By designing her husband’s Italian restaurant to be a neighborhood spot for local TriBeCa families, Gabby Karan De Felice shares her mother, Donna Karan’s, motto about addressing people.
Gabby Karan De Felice has been attuned with a sense of good design, business understanding and the power of giving from her childhood travelling and watching her mother, fashion tycoon Donna Karan, in action. But Gabby Karan De Felice has found her own path, which can be seen at her and her husband’s southern Italian eatery, Tutto il Giorno. Located on Franklin Street in TriBeCa, it has all the attributes of a happening downtown destination. With an open dining area and opulent accouterments, from dynamic light fixtures to floral arrangements in elegant vases, the space reflects the expert aesthetic of its designer. But her vision for the restaurant reaches beyond making another trendy urban haunt.
“TriBeCa is such an interesting venue for us because, growing up in New York, it’s such a great area,” explains Karan De Felice, “It’s so culturally driven, it’s all about residents, and becoming a local spot is what we’re placing all of our energy in right now.”
Now that Tutto il Giorno (or “Tutto,” as Karan De Felice and husband Gianpaolo call it) has been open for about a year and a half, Karan De Felice is abuzz with ideas on how to connect with the community they have joined. She is even formulating a prospective Sunday brunch for families, complete with Italian board games, scopa (an Italian card game) and projections of classic films on the wall.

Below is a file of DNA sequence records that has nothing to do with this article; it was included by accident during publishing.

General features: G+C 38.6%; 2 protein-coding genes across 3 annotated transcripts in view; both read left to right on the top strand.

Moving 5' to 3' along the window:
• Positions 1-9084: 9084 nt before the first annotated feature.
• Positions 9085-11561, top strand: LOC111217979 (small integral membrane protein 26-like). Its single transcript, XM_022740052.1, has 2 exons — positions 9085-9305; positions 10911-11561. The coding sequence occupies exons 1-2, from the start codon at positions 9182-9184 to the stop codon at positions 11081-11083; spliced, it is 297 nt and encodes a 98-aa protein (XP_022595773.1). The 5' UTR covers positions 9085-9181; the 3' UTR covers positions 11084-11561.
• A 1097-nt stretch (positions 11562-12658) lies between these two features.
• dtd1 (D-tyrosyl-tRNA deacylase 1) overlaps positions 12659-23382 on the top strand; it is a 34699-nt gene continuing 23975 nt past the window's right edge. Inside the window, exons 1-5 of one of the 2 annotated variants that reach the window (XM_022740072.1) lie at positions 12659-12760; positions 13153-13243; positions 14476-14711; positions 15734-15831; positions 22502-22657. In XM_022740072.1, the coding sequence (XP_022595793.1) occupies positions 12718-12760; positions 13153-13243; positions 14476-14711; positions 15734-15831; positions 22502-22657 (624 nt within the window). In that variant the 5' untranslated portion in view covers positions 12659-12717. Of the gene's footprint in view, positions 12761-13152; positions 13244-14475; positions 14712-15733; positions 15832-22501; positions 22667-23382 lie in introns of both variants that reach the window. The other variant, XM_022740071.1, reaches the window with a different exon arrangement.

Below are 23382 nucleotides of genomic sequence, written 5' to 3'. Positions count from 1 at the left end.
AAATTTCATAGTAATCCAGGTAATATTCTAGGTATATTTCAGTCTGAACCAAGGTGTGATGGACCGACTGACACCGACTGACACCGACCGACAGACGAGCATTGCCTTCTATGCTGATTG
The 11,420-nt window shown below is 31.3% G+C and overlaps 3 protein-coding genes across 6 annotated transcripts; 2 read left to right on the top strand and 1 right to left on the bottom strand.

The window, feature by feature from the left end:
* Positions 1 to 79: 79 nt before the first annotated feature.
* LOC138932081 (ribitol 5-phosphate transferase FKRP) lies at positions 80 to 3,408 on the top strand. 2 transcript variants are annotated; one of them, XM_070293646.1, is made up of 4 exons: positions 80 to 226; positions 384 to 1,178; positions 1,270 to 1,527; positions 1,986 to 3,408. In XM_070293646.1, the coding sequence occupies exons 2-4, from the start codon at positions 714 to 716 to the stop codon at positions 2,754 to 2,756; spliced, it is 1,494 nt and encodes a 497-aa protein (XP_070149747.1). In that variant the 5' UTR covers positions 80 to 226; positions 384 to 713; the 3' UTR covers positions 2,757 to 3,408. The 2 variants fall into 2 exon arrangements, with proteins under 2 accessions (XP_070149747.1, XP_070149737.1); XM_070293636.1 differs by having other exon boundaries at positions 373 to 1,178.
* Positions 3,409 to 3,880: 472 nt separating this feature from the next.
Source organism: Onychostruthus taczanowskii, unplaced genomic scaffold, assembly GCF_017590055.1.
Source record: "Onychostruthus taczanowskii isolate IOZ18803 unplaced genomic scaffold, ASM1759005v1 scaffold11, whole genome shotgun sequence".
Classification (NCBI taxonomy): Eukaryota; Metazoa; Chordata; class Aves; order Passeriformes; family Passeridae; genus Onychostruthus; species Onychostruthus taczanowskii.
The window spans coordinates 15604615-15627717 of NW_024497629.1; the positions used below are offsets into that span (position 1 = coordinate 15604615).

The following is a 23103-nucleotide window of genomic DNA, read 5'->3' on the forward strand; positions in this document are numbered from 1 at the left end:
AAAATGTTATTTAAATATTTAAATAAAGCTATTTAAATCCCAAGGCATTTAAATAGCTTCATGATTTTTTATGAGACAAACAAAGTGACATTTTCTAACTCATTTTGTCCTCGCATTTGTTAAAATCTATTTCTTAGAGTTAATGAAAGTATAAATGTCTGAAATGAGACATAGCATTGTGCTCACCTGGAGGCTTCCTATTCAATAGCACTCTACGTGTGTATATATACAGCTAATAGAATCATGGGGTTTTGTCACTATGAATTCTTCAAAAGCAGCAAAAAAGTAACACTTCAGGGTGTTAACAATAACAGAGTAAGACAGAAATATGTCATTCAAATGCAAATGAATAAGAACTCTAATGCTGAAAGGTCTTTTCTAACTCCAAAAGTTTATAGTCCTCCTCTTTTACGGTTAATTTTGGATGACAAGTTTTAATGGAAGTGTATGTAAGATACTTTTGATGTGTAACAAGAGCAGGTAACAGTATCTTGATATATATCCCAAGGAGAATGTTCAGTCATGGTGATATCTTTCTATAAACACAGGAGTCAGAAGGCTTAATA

“A restaurant is about multi generations, and we’ve extended our home to a place we’ve done in New York City,” she explains.
Having grown up in New York, Karan De Felice and her mother celebrate the city frequently within their various ventures. It is even the namesake of Donna Karan’s foremost fashion brand, Donna Karan New York.
“New York is my hometown; it’s where I was born and raised. But far more that, it’s the world in one place. There’s an energy and spirit that calls us all there, the best and the brightest of every field—innovators, artists, entrepreneurs,” explains Donna Karan, “New York fuels the creative spirit. You only have to walk down the street to feel the excitement, the buzz—it can be exhausting at times, but it’s always inspiring.”
Family has been a primary motif in Karan De Felice’s Italian experience. Traveling frequently with her mother growing up, she would go back and forth from Italy, aiding in the purchase of fabrics for prospective clothing lines. She also met her husband in Southern Italy and became immersed in its culture—culinary and otherwise—through him.